The model division of the USA Patent Workplace in Washington is illuminated right here and there with the unique models of the very nice inventions.
In one of many cabinets is to be seen Morse’s unique mannequin of the telegraph instrument, usual by his own palms. The model could be very crudely made, nevertheless it evokes reverence within the visitor, and even a sure kind of awe, when he pauses to think about what the telegraph has accomplished for the advancement of the world, and what a sluggish universe this may e if we did not have telegraphic communication with our fellow beings on the planet over.
In one other cupboard, inspiring the identical type of reverence, and bringing thoughts of the times when each bit of sewing on the earth was achieved by hand, is Elias Howe’s model of the stitching machine. The visitor unconsciously repeats to himself the words of the music of the shirt, “Stitch, Stitch, Stitch,” and thinks of the agony of that stitching within the days of Hood, when it was all carried out by hand.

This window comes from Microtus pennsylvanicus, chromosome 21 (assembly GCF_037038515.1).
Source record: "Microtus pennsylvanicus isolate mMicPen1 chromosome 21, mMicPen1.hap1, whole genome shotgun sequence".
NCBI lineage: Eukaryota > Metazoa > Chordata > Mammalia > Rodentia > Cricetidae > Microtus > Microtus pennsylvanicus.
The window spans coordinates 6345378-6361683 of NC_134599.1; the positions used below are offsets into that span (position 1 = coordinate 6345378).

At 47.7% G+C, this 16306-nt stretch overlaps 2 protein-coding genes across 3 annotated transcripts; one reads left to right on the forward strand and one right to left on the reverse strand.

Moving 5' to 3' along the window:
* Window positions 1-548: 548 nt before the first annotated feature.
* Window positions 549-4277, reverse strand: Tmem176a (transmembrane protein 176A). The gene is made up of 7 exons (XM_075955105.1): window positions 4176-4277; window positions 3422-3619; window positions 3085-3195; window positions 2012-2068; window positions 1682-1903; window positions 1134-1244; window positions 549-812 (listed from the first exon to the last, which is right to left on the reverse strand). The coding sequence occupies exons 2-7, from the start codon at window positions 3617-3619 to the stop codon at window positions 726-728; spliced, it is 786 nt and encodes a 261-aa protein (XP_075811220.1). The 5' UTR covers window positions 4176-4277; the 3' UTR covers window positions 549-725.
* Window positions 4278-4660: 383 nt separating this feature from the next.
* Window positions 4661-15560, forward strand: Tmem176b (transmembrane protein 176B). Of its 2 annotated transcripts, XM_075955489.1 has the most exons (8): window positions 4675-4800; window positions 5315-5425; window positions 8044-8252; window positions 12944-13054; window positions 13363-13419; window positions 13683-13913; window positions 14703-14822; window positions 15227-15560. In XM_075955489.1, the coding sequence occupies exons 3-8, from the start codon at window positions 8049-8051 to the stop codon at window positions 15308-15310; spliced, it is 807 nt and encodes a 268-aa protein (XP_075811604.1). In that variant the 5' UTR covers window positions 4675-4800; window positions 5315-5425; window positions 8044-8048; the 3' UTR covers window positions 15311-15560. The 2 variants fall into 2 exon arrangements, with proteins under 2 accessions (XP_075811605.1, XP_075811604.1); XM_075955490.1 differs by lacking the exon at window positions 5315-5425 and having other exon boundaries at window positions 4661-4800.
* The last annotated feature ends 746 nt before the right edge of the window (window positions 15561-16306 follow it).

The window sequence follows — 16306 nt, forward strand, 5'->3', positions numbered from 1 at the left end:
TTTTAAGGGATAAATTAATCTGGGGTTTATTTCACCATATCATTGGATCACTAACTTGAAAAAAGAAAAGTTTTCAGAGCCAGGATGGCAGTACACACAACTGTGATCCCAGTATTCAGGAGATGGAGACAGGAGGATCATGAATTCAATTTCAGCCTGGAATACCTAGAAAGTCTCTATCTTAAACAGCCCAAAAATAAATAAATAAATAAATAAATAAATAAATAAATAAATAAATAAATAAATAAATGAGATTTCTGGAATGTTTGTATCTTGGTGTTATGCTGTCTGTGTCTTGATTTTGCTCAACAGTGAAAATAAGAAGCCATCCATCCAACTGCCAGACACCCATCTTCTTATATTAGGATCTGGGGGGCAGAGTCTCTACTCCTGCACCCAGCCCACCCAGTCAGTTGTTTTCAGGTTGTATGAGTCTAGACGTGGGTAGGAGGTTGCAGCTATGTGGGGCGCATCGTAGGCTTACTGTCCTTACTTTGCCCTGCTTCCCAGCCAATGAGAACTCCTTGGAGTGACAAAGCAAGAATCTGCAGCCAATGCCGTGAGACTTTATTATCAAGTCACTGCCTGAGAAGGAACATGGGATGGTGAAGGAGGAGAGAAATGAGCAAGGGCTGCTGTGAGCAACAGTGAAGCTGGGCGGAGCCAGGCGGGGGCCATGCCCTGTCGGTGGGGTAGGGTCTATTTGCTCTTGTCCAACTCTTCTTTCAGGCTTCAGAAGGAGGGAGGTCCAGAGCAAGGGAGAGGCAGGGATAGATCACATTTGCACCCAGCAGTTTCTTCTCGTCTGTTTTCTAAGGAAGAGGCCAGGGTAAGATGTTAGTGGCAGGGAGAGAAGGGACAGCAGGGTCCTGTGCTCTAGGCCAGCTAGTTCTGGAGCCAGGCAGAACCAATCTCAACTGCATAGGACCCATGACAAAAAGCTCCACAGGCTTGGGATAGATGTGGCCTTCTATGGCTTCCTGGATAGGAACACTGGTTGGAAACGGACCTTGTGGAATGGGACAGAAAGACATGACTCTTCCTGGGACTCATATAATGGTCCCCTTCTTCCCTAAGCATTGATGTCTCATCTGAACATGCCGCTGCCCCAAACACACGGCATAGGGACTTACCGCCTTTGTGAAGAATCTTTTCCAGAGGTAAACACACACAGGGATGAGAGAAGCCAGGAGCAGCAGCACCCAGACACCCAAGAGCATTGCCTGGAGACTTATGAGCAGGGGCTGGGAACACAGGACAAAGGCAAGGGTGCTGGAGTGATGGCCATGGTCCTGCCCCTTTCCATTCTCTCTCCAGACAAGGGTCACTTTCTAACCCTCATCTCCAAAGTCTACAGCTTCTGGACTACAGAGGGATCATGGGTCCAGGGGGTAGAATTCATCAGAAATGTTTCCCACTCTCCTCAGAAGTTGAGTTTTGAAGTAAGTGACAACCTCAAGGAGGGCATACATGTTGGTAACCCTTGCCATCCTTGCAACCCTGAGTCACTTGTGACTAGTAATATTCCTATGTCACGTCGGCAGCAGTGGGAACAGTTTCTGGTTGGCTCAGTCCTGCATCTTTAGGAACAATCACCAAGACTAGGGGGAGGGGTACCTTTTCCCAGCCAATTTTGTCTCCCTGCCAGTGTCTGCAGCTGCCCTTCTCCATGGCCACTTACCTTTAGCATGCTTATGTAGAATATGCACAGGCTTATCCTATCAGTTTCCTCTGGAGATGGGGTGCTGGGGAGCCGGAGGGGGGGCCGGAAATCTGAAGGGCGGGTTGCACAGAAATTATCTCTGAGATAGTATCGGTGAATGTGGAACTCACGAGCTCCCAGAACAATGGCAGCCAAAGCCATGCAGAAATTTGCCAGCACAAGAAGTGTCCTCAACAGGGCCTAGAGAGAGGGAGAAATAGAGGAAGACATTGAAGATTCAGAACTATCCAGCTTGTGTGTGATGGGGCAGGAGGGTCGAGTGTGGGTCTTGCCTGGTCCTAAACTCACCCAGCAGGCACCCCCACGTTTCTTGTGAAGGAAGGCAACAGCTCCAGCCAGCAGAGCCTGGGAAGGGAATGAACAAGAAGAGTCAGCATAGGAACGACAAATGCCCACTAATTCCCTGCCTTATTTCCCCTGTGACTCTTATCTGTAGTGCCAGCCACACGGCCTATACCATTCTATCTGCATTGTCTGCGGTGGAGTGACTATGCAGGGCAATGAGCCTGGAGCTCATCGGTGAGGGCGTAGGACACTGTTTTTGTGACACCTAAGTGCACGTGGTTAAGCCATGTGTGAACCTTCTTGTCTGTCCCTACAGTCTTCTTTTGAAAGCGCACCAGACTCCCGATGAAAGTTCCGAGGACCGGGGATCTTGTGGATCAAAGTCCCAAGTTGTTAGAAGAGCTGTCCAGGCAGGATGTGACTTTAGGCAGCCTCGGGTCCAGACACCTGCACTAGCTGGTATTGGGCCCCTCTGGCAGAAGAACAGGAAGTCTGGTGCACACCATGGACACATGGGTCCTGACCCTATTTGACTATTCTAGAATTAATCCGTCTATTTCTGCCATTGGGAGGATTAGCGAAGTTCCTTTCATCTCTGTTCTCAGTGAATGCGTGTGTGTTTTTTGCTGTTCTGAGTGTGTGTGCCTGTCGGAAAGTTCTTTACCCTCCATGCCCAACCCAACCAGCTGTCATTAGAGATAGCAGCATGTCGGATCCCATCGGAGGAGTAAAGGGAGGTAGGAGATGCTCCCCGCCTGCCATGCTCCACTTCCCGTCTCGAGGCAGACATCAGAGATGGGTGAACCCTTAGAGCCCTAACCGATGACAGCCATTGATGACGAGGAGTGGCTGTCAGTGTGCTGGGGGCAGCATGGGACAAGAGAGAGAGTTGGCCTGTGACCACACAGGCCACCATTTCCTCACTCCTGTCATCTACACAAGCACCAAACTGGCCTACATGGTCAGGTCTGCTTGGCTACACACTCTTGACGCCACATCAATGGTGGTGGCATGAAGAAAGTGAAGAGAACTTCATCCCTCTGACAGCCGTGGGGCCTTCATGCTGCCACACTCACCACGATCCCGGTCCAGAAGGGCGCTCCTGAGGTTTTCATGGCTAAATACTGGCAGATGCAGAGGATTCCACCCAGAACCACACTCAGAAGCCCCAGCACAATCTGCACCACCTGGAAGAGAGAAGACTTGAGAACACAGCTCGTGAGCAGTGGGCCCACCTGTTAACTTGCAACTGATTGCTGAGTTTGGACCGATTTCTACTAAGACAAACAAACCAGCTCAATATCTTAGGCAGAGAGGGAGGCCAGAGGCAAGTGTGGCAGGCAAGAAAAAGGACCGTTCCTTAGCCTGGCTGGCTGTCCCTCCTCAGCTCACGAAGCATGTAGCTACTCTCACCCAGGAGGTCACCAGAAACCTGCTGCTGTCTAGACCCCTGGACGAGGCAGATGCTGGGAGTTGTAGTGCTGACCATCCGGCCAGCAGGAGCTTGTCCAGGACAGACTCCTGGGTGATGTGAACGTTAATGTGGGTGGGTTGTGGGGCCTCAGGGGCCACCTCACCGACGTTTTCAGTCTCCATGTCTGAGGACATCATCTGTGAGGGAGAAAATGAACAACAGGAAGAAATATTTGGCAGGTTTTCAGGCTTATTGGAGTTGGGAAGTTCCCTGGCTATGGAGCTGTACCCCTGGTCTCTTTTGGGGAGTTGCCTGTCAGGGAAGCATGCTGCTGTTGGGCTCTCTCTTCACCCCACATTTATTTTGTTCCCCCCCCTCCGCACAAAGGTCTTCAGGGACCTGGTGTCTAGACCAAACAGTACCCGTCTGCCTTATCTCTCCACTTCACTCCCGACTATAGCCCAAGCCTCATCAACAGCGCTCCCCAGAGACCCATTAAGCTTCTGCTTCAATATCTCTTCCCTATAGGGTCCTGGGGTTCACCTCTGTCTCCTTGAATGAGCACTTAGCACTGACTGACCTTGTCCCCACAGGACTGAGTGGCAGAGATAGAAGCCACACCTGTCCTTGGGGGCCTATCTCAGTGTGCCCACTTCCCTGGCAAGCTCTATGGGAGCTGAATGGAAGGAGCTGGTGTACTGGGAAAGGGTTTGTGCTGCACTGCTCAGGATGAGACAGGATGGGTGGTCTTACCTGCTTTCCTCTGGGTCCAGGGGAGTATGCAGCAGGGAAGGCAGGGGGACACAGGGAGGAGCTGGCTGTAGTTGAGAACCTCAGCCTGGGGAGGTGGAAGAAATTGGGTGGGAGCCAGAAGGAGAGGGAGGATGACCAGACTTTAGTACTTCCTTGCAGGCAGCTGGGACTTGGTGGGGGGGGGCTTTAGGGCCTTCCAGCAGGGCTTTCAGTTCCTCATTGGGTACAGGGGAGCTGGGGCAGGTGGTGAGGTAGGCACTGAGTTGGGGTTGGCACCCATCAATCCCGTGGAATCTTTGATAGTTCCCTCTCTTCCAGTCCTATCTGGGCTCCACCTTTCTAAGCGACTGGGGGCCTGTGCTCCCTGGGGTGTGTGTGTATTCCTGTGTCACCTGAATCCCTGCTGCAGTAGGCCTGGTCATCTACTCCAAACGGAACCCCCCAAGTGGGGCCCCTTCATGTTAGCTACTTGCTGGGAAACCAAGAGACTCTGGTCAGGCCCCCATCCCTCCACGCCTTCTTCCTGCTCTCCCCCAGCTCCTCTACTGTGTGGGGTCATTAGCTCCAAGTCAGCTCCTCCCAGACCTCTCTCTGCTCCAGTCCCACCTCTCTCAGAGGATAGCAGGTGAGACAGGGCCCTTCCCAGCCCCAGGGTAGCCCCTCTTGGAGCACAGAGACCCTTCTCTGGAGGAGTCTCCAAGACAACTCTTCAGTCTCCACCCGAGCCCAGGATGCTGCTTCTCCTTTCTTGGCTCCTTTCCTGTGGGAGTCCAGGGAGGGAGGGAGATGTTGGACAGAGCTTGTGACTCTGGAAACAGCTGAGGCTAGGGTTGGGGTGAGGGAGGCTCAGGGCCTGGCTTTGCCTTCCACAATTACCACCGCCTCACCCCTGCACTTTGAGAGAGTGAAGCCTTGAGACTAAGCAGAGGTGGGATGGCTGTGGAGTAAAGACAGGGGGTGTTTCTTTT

Howe’s first stitching machine is nearly as crude as Morse’s telegraph sounder, however in both instances the mannequin operated precisely as described within the specifications, and the patents have been accordingly granted.
Not a whit less fascinating is the model of the primary typewriter, the invention of R. T. P. Allen, a Kentuckian. It’s still more roughly made than models of the telegraph and sewing machine, nevertheless it proved to be fairly as necessary an invention.